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The Singapore Law Gazette

COVID-19 and the 2019/20 International Moots Season

Recap of the Season

This is the sixth1The previous reports were “Some thoughts on a record-breaking 2014/15 season for Singapore’s international mooters”, Law Gazette, August 2015; “More thoughts on another record-breaking season for Singapore’s international mooters”, Law Gazette, June 2016; “Another season of record-breaking international moot court achievements for Singapore Management University”, Law Gazette, November 2017; “The 2017/18 international moots season in review”, Law Gazette, October 2018; “A recap of the 2018/19 international moots season”, Law Gazette, September 2019. annual review of Singapore’s performance in notable international moot competitions.3Regional competitions with hitherto uncompleted international follow-ups (eg, Lachs, for which NUS was the Asia-Pacific finalist this year), competitions which have an over-concentration of multiple teams from the same institution (eg, SEL), role-play competitions (eg, JP, for which NUS won its 2nd title this year), and mediation or negotiation competitions are excluded from this recap. This season4Defined to mirror the most common academic year, ie end-August 2018 to end-July 2019 for 2018/19. will of course be known as a highly disrupted one, beginning with the Hong Kong unrest that barred some teams from participating in LAWASIA (for which Singapore has been to the last four championship finals) and COVID-19 that led to the outright cancellation of various Grand Slam2Grand Slams or Majors are class-leading competitions that attract a substantial number of teams. They currently comprise the Jessup, Vis, Vis East, Price, International Criminal Court, Frankfurt, and Lachs moots. moots including the Jessup, International Criminal Court, and Frankfurt (for which Singapore has regularly featured in the championship finals).5The International Criminal Court Moot, while not offering an official online alternative, allowed universities to organise their own friendlies. In a friendly tournament for the Asia-Pacific region that attracted 14 teams and 4 former championship finalists, NUS and SMU had the joint highest average scores, while SMU secured the most wins. SMU, with 3 championships, continues to hold the tournament record. For the Jessup, discussions were underway to accommodate teams that were affected by the pandemic, but the tournament was ultimately cancelled, with only memorial prizes awarded. Smaller niche moots, such as the International Maritime Law Arbitration and Private Law competitions, were also not spared and either cancelled entirely or only awarded memorial prizes. There were moot organisers, however, who were prepared to do the unprecedented and offer mooters the alternative of competing online using video-conferencing technology. Students participating in the two Vis competitions, for instance, still had the opportunity to apply their skills and knowledge even though air travel was no longer an option. Then there were competitions that, instead of using oral scores to determine the champion as is traditionally done, relied solely on memorial scores. Finally, there were competitions that managed to take place before the full raft of travel restrictions hit, such as the Fletcher and FDI competitions. It is in this context that we are happy to report that Singapore still managed to achieve 15 podium finishes during this unique season for international moots:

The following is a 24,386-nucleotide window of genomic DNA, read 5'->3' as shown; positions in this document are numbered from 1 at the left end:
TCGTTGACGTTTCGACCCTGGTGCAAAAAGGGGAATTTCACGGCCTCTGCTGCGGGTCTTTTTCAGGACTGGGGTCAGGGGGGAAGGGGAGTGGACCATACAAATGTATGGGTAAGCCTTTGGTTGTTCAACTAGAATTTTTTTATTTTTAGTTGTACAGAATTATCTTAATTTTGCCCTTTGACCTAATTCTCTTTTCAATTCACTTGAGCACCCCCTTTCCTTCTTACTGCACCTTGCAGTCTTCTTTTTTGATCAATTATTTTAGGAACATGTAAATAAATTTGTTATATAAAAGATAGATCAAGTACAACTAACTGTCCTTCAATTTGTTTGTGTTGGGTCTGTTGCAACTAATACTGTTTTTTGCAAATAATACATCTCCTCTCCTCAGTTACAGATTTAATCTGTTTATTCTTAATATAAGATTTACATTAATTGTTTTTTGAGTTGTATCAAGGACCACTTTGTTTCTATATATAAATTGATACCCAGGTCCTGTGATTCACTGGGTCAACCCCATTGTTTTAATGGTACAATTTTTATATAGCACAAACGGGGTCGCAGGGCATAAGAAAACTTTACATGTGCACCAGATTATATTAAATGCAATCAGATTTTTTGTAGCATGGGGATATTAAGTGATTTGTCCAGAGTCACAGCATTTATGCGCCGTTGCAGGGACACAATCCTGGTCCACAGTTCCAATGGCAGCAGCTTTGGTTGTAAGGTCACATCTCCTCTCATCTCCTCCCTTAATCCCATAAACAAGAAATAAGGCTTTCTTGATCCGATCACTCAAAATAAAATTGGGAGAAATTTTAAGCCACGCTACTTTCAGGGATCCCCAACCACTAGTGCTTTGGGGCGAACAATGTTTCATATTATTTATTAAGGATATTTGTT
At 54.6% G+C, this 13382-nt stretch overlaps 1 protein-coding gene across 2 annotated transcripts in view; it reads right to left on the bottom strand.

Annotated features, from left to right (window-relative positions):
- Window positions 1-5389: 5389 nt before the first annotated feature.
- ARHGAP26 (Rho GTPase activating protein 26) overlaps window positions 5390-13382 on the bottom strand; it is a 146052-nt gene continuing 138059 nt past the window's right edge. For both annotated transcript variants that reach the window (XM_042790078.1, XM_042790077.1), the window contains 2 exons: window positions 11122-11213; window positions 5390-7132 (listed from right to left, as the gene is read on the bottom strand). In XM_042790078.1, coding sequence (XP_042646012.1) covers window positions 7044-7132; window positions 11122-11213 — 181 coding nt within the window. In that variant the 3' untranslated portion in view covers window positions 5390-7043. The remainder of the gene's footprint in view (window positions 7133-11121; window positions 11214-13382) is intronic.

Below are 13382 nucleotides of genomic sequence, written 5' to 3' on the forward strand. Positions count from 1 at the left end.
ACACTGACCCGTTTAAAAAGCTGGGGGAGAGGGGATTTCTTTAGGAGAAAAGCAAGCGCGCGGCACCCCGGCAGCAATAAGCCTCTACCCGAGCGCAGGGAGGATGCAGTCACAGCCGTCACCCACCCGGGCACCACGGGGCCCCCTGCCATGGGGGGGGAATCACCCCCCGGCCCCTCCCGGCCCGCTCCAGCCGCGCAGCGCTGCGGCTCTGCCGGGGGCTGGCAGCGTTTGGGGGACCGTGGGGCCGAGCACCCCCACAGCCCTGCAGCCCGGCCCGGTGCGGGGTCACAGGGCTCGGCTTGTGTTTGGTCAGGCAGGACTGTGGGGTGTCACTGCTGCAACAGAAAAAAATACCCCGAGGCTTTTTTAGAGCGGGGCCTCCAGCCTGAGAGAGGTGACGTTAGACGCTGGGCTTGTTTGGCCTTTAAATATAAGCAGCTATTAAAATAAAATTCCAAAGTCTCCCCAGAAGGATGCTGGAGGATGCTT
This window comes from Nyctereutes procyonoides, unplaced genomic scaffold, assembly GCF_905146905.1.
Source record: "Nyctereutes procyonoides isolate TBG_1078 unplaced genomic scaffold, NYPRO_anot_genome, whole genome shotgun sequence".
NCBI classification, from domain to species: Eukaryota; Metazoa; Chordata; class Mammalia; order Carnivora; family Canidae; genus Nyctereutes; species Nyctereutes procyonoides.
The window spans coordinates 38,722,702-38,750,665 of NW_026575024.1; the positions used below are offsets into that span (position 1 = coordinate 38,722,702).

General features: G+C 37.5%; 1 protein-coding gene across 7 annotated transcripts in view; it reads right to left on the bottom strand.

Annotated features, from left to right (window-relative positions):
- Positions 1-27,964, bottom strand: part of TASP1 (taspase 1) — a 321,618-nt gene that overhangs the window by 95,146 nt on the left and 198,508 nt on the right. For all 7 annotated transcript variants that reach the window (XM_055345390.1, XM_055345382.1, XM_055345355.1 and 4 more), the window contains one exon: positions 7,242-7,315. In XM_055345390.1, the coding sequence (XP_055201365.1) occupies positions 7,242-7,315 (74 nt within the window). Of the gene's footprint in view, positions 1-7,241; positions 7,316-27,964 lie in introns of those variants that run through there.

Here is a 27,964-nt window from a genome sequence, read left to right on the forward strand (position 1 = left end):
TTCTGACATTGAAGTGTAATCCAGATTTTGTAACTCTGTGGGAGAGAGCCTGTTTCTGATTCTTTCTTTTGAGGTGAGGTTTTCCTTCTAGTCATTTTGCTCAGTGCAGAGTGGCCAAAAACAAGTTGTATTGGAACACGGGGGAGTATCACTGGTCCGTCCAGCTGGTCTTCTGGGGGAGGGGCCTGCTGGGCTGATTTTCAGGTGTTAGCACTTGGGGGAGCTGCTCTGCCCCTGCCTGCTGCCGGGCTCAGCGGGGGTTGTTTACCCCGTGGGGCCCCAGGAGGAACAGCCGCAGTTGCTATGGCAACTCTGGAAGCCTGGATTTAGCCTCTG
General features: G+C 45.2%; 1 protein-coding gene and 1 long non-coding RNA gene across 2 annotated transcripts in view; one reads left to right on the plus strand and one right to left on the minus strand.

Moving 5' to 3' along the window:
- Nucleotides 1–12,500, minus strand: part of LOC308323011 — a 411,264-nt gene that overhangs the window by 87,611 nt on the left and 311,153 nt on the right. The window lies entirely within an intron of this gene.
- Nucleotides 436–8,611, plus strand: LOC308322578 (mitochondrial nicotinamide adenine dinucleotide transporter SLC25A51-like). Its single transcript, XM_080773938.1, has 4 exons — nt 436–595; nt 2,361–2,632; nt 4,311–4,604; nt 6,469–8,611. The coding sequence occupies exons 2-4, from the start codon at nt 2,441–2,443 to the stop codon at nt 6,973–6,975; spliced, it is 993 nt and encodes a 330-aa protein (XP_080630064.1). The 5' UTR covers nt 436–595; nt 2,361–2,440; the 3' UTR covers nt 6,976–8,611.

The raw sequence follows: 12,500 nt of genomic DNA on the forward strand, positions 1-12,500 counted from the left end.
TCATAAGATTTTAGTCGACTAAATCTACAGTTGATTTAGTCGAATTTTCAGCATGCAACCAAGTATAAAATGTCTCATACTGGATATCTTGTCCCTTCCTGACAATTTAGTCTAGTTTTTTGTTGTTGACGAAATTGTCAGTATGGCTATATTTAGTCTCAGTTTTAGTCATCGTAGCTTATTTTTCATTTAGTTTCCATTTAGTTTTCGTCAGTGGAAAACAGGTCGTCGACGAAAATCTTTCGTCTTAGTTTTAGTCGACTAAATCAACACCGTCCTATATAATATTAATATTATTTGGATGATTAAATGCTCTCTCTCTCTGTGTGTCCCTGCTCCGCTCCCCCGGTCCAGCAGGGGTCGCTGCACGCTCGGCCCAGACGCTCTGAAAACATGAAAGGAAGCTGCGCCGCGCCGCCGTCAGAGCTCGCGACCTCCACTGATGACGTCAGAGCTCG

Moot EditionVenueTeamsSingapore Results/Rank
12th Foreign Direct Investment ArbitrationSeoul and Miami~ 120SMU: Champions (Asia Pacific), 2nd-runners-up (International)

NUS: 6th (Asia Pacific), NA (International)

21st Asia CupTokyo~ 25NUS: 7th

SMU: NA

2nd Advocate MaximusNew Delhi~ 40SMU: 2nd-runners-up

NUS: Prelims

13th Price Media LawBeijing and Oxford~ 120SMU: Champions (Asia Pacific); Champions (International)

NUS: 4th (Asia Pacific); Prelims (International)

4th Fletcher International InsolvencyLondon~ 30SMU: Champions

NUS: NA

18th Intellectual PropertyOxford~ 60SMU: qualified; orals postponed

NUS: qualified; orals postponed

4th CIArb Australia Vis PrelimMelbourne~ 15SMU: Champions

NUS: DNP

17th Vis East Commercial ArbitrationHong Kong (online)~ 150SMU: 2nd-runners-up

NUS: NA

27th Vis Commercial ArbitrationVienna (online)~ 400SMU: 16th-finalist

NUS: Prelims

11th Sarin Air LawSt Petersburg (written only)~ 60SMU: Champions

NUS: 7th

61st Jessup International LawWashington DC (written only)~ 120 out of 550SMU: NA

NUS: 25th

13th Trilegal Commercial ArbitrationBengaluru (online)~ 40SMU: 12th

NUS: DNP

3rd PAX Private International LawParis (online)~ 20SMU: 1st-runners-up

NUS: DNP

13th International Criminal CourtHague (regional friendly)~15 out of 100SMU: Most wins and highest average

NUS: Highest average

6th HSF Competition LawLondon~ 40SMU: NA

NUS: 1st-runners-up

6th Nuremberg International Criminal LawNuremberg (written only)~ 60SMU: Honourable Mention

NUS: Honourable Mention

21st International Maritime ArbitrationSingapore (written only)~ 50SMU: 1st-runner-up

NUS: Ranking unknown

18th Red Cross International Humanitarian Law MootHong Kong (written only)~ 100SMU: Honourable Mention

NUS: DNP

Comparing the Present and the Past

The season got off to a promising start when SMU won the Asia-Pacific regional championships for both the FDI (Seoul) and Price (Beijing) competitions. This was the first time SMU was participating in the FDI moot, and the first time SMU was required to participate in a regional qualification for the Price. Singapore has a strong tradition in investment arbitration competitions, with NUS and SMU having reached the Frankfurt championship final four times between them. Singapore also has a strong tradition in the Price competition; SMU extended its tournament record to four championships when it won the international final against Oxford as well as Best Finals Oralist. Another competition that SMU extended its tournament record was Fletcher, when it took home championship #2 after winning the final in London against India.